Date of Award
Master of Arts
Latin American and Border Studies
Josiah M. Heyman
The United States-Mexico remittance corridor finds itself at a crossroads, exacerbated by an amalgam of factors including tapering migration levels, a more mature Mexican economy and higher levels of technological permeation. I identify the individual, governments and service providers as the three main actors in the United States - Mexico Remittance Corridor. I deploy an interdisciplinary set of sources, ranging from academic journals to World Bank datasets to illustrate the logistical hurdles that are delaying changes to what many experts believe, is an unsustainable status-quo. I explore the idea of a Galtung inspired mutually reinforcing triangle as a means of depicting the potential convergence of the interests of governments, the individual and the private sector in the decreasing of informal remittances. I argue that technology has the potential to open the remittance market as well as provide new areas of cooperation between actors. Whether or not this market shifts towards the formal or informal sector is widely contingent on how policymakers respond to the dynamic needs of unbanked populations with transnational economic behaviors.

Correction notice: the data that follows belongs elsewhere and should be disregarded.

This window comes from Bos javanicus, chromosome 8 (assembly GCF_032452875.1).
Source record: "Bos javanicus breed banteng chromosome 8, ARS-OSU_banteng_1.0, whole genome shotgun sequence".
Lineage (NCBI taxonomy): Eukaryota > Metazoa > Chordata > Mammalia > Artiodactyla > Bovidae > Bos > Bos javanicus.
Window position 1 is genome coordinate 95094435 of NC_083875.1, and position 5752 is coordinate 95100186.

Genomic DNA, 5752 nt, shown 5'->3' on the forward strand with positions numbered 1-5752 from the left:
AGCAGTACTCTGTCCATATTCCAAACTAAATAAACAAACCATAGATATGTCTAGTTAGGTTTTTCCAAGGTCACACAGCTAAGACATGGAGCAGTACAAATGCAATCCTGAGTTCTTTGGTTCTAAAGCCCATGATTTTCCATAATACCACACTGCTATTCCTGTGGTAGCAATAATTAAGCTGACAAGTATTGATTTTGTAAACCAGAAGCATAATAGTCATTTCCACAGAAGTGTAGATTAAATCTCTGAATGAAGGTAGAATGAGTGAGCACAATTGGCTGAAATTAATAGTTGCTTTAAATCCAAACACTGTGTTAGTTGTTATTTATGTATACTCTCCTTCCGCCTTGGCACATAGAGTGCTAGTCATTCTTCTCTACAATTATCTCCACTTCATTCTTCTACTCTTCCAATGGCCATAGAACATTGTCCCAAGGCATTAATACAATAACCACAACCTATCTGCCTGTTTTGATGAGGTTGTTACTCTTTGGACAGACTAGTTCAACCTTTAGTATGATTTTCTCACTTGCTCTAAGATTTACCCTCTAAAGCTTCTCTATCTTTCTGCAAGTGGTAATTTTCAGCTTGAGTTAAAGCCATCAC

Received from ProQuest
Sam Wilner Simon
Simon, Sam Wilner, "Convergence? The Incursion of Technology in the United States - Mexico Remittance Corridor" (2016). Open Access Theses & Dissertations. 753.